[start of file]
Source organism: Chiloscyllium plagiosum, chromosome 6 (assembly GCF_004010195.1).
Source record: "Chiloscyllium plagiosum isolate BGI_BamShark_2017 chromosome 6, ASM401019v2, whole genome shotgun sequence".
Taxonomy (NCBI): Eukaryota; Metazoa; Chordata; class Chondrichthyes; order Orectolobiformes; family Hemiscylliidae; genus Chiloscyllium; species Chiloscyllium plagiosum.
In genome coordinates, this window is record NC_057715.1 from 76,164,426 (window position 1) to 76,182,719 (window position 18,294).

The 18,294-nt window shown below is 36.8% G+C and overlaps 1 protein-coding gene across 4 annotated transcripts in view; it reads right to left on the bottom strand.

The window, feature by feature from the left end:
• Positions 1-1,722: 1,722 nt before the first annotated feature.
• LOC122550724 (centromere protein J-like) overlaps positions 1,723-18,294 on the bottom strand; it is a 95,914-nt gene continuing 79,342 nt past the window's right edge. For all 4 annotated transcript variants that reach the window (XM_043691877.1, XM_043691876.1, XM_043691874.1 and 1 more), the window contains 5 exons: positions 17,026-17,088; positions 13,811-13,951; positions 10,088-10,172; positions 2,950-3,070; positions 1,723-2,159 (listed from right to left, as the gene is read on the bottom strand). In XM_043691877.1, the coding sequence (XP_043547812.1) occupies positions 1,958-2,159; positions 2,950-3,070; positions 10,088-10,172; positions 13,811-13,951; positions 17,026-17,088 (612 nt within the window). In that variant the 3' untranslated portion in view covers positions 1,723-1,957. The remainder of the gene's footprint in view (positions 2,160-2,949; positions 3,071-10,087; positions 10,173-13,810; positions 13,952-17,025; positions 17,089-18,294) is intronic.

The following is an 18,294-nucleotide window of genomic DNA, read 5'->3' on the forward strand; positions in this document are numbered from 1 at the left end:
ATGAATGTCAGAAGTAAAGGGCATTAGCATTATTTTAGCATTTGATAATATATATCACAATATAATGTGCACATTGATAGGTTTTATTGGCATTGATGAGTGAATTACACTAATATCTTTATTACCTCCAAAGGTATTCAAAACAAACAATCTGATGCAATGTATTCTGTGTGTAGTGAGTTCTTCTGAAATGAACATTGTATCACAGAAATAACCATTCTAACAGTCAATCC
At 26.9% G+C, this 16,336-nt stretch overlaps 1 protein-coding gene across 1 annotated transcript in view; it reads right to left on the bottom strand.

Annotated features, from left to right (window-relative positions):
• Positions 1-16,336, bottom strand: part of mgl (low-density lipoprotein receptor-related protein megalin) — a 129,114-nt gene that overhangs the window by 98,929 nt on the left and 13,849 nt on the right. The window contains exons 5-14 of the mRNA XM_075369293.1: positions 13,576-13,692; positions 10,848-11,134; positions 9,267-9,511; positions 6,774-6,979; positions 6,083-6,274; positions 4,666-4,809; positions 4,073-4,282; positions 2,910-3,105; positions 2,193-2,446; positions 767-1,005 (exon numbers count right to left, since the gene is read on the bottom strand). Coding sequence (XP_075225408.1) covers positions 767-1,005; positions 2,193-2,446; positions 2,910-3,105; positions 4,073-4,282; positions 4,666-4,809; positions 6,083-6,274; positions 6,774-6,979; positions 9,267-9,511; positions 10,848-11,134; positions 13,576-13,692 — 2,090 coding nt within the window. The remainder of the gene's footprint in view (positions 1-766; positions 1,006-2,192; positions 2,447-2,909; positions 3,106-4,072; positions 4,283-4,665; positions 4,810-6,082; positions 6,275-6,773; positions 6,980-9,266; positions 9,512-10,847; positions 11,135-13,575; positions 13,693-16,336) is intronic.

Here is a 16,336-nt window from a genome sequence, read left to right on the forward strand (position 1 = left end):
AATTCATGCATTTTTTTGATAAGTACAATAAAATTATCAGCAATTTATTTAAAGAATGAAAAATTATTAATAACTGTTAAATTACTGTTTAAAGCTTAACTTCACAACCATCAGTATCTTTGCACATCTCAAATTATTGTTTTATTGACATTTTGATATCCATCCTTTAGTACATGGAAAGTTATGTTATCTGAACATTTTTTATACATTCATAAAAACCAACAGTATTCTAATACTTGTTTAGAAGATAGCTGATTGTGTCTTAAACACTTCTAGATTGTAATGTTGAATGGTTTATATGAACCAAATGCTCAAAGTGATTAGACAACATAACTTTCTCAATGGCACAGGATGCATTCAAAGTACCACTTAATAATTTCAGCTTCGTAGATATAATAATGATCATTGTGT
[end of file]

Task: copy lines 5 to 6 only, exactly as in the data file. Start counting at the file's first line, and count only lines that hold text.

The 18,294-nt window shown below is 36.8% G+C and overlaps 1 protein-coding gene across 4 annotated transcripts in view; it reads right to left on the bottom strand.

The window, feature by feature from the left end: